PURPOSE: To evaluate the efficacy of an expanded form of Constraint-Induced Movement Therapy (eCIMT) that renders CIMT, originally designed for treating mild-to-moderate upper-extremity hemiparesis, suitable for treating severe hemiparesis. METHODS: Twenty-one adults ≥1 year after stroke with severe upper-extremity hemiparesis (with little or no capacity to make movements with the more-affected hand) were randomly assigned to eCIMT (n = 10), a placebo-control procedure (n = 4), or usual care (n = 7)...
2018: Restorative Neurology and Neuroscience
Katlyn E Brown, Jason L Neva, Samantha J Feldman, W Richard Staines, Lara A Boyd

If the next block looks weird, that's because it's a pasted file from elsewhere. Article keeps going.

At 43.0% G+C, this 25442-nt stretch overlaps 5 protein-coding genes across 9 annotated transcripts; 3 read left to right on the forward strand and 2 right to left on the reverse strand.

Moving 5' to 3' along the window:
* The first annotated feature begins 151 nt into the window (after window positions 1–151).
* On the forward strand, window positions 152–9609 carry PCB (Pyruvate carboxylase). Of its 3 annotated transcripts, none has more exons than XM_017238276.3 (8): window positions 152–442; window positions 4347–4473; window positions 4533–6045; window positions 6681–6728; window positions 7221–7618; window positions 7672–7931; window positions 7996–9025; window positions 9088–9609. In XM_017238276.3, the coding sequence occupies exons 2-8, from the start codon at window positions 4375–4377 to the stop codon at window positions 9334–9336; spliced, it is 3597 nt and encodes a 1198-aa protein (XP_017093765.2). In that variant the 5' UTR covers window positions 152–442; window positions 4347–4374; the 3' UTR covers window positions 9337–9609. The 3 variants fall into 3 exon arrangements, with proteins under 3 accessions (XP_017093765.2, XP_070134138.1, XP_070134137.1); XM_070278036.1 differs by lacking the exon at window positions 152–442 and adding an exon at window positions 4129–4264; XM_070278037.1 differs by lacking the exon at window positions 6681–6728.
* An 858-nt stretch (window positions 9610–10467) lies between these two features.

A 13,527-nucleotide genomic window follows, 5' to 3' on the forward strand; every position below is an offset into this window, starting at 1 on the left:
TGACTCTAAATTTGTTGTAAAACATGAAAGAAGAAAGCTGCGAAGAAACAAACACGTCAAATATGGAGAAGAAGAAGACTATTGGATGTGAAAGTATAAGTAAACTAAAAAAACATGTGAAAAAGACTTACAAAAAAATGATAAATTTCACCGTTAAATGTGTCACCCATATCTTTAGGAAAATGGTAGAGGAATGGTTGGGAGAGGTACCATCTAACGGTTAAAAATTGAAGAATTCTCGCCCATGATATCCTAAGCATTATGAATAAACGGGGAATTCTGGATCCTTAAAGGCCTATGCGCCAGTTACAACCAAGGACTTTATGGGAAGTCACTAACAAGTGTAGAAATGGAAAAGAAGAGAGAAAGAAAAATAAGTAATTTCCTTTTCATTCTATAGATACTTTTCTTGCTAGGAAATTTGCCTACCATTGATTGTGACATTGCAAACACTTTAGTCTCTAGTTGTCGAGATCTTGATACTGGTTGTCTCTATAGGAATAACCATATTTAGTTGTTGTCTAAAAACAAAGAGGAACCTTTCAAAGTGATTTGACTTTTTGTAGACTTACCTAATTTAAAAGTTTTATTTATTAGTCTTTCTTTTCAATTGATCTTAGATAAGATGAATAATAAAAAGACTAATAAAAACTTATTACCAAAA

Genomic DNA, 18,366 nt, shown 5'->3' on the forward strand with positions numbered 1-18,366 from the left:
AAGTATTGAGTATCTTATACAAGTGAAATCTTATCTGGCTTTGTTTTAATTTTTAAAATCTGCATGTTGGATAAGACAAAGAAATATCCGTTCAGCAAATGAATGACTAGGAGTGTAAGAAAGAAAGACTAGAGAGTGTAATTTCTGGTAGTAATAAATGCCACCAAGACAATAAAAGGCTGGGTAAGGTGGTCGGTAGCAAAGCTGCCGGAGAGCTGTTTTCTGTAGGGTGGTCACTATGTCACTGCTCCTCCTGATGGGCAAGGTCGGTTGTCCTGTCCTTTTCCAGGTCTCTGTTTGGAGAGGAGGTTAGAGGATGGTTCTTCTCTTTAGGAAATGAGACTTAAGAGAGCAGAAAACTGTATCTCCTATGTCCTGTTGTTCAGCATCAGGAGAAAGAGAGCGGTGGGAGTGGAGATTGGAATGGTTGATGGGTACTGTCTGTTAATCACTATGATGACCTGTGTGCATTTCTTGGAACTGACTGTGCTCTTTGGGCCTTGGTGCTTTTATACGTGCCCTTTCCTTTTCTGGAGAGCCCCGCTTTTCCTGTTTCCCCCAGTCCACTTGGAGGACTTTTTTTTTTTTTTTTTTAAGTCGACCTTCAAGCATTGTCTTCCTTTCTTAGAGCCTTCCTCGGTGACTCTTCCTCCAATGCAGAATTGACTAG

BACKGROUND: The integration of somatosensory information from the environment into the motor cortex to inform movement is essential for motor function. As motor deficits commonly persist into the chronic phase of stroke recovery, it is important to understand potential contributing factors to these deficits, as well as their relationship with motor function. To date the impact of chronic stroke on sensorimotor integration has not been thoroughly investigated. OBJECTIVES: The current study aimed to comprehensively examine the influence of chronic stroke on sensorimotor integration, and determine whether sensorimotor integration can be modified with an intervention...
2018: Restorative Neurology and Neuroscience
Jacqueline A Palmer, Steven L Wolf, Michael R Borich